Manchester United played 49 games in all competitions last season, the fewest matches the club has played in a single season in a long time, but fans wouldn’t have minded if it had been trimmed any shorter.
That was the club’s worst season since Tommy Docherty supervised relegation to the second division in 1973-74, and the end couldn’t have come soon enough. Fans were relieved when United was defeated 1-0 by Crystal Palace on the final day by Ole Gunnar Solskjaer, Michael Carrick, and Ralf Rangnick, who had been in command for three distinct periods.
United finished sixth in the Premier League, but it was their performance in cup competitions that meant the fixture list was noticeably quieter than usual, as it was announced in March – somewhat shamefully – that a trophy could not be won.
Erik ten Hag has only been in charge at Old Trafford for eight months, but the improvement he’s made is quite astounding.
Ten Hag understands that winning trophies are the fabric of the club. He is responsible for the club’s worst trophy drought in over 40 years, and the Carabao Cup victory in February felt momentous.
It not only ended the dry spell, but it was a trophy in his first season in command and silverware at the first opportunity. The Carabao Cup is England’s least coveted trophy, yet it is a trophy nonetheless.
Although fans may not want to be reminded, at this point in the season last year, United had already been eliminated from the Carabao Cup, the FA Cup, and the Champions League, and had just been thrashed 4-1 by Manchester City in the league.
Rangnick chose two midfielders, Paul Pogba, and Bruno Fernandes, to spearhead United’s attack on that lifeless afternoon at the Etihad, and it’s believed Marcus Rashford, who was spurned and started on the bench, thought about his future after that game.
Rashford has 26 goals a year later, and his rise has been rapid. Rangnick has found his level as Austria’s national team manager, while United is making inroads toward becoming a Premier League title contender under Ten Hag’s leadership.
The Carabao Cup has been won, and the FA Cup and Europa League remain viable options for more trophy, which means United have now played 41 games – just eight fewer than they did last season (49).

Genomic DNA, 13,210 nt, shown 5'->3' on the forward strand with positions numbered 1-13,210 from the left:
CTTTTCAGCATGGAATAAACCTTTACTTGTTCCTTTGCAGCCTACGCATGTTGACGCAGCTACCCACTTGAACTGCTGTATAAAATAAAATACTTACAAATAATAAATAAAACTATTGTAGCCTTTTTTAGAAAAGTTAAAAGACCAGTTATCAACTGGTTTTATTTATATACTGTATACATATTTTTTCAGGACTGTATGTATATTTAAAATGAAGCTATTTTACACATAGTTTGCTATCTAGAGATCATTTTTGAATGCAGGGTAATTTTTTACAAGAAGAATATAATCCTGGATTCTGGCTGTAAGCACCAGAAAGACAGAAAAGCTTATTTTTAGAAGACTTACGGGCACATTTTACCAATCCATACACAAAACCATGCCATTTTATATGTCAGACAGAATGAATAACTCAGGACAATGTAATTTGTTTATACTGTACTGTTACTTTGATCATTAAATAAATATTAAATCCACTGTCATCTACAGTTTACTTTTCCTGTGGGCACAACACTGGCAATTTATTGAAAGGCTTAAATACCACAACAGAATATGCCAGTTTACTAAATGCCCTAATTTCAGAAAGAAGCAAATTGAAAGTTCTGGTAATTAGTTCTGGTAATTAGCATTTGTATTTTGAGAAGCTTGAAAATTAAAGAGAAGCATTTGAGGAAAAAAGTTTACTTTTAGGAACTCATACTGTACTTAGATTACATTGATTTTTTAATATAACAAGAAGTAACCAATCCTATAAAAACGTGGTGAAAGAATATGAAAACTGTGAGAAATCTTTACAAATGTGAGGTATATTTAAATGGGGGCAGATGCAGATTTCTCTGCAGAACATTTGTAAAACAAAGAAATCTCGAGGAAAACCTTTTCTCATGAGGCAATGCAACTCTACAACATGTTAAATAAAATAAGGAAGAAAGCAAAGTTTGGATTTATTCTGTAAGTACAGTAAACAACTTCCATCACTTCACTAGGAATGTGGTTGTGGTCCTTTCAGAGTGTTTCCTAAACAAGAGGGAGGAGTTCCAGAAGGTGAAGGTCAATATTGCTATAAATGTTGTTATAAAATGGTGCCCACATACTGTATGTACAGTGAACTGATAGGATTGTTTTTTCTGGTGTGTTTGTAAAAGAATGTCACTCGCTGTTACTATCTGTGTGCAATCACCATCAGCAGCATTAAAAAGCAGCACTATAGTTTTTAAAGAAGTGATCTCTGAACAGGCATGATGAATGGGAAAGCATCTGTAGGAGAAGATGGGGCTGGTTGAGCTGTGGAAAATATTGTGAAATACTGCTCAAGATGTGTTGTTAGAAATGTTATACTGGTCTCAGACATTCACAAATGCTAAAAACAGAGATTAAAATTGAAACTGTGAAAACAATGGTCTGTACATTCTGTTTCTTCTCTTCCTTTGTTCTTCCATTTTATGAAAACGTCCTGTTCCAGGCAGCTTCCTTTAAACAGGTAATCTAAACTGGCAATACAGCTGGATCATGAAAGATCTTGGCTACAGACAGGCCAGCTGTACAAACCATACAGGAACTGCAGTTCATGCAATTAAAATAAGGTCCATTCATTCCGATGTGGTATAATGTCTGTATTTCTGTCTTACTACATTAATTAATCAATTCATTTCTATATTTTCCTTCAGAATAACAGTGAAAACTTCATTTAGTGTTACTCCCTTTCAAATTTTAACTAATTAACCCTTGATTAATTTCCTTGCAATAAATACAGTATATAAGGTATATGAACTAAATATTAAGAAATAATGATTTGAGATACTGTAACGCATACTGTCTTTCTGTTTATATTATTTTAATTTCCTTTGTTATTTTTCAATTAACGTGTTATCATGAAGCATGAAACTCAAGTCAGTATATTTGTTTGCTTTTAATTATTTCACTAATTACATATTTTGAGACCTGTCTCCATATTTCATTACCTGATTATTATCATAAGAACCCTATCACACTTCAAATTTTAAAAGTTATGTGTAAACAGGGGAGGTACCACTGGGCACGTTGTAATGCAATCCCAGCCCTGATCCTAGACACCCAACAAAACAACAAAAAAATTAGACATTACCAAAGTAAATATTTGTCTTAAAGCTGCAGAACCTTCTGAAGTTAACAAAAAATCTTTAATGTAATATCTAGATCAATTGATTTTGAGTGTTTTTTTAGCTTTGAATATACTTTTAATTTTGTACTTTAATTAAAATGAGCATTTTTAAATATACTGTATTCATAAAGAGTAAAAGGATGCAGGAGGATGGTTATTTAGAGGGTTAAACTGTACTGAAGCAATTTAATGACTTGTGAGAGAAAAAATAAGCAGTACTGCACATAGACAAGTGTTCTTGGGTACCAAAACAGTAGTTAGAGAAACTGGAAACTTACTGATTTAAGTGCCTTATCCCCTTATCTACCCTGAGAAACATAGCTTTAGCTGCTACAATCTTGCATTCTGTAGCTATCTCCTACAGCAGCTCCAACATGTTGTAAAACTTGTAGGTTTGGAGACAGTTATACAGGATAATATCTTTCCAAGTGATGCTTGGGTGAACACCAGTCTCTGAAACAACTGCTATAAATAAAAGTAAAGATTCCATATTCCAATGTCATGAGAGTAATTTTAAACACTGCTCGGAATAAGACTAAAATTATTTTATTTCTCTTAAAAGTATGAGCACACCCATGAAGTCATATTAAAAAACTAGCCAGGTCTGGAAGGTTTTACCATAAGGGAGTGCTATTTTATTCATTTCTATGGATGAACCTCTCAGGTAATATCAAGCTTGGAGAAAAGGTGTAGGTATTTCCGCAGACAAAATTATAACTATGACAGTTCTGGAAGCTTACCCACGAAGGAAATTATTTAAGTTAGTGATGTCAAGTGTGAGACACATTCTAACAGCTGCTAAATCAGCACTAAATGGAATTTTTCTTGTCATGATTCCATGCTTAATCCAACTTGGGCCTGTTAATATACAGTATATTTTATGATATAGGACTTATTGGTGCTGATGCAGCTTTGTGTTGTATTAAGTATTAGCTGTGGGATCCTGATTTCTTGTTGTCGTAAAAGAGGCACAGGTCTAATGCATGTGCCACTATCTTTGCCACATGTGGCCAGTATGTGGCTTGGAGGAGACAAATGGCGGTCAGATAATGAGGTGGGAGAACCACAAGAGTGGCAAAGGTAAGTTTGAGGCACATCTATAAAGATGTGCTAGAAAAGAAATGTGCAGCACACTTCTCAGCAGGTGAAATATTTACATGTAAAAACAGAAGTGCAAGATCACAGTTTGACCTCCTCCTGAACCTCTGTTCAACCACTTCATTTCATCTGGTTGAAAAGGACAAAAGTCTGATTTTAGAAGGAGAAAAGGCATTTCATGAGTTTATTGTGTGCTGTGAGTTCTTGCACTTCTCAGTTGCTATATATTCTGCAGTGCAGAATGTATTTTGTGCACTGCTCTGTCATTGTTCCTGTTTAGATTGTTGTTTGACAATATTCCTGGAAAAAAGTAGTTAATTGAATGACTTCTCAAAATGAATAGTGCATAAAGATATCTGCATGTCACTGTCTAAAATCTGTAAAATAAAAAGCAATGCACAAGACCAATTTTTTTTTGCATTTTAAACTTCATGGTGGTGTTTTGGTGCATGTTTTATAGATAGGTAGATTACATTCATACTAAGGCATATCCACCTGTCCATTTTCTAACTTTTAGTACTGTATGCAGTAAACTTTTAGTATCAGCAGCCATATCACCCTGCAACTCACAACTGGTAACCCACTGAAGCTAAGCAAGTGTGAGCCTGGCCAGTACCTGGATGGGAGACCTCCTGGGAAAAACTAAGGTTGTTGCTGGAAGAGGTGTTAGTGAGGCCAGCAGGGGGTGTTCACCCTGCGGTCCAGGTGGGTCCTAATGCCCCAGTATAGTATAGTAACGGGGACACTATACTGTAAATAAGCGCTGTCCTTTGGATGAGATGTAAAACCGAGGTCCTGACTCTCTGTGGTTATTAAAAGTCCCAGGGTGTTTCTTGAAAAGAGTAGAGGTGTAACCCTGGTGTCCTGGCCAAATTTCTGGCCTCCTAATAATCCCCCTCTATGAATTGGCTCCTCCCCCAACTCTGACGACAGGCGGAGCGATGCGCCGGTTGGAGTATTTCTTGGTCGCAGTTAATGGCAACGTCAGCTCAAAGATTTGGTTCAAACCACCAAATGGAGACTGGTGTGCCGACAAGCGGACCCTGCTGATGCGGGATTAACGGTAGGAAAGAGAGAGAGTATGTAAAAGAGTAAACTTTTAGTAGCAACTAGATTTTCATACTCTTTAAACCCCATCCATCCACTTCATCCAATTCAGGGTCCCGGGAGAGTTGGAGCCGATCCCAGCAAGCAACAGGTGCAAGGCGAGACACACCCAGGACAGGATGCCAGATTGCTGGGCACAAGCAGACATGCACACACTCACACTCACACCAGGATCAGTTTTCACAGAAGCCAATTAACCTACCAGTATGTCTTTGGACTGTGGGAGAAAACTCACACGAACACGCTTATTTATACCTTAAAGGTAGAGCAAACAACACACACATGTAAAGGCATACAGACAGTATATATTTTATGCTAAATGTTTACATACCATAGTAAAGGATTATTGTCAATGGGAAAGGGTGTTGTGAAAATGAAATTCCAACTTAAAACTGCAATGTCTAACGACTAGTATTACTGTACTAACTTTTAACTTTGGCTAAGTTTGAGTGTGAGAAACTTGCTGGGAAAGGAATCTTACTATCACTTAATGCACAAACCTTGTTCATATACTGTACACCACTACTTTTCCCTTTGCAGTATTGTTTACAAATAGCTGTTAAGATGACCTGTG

United have 12 Premier League matches remaining, and they will complete the season having played much more matches than they did last season.
Ten Hag has participated in each competition and has been rewarded. United became the only team in Europe’s top five leagues to remain in four tournaments before the Carabao Cup final, which was something to be proud of.
The Dutchman prefers to start his strongest possible team, regardless of the tournament, even if it appears insane not to rotate, such as when Casemiro started the second leg of the Carabao Cup semi-final despite United having a 3-0 aggregate lead.
The benefits of having a stable team are evident, but Ten Hag’s endearingly daring approach to team selection will almost certainly result in fatigue creeping into the dressing room near the conclusion of the season.
Throughout the last few months, the players have played every three or four days. When asked about the grueling schedule after the draw with Southampton, David de Gea confessed it was beginning to take its toll.
“I know, the number of games we’re playing is insane,” De Gea told MUTV. “It’s challenging, it appears simple, but playing every three days is difficult. The players are running a lot, and we don’t have much time to rest, but everyone is giving it their all.
“You see, every game we battle, try our hardest, and some games, like today, we lack one player, the players are a little tired, and we may lose some points, but the team is doing well, so let’s keep going.”
The matchups near the end of the season are more important, so there are fewer opportunities to rotate the team, but Thursday night’s Europa League match against Real Betis provides a nice opportunity to rest certain players.
United effectively ended the tie with a 4-1 victory last week, and numerous changes should be made for the return leg in Spain. Ten Hag does not like to alter his team, but in this situation, it is necessary.
Sticking to his golden role of minimal rotation against Betis makes little sense.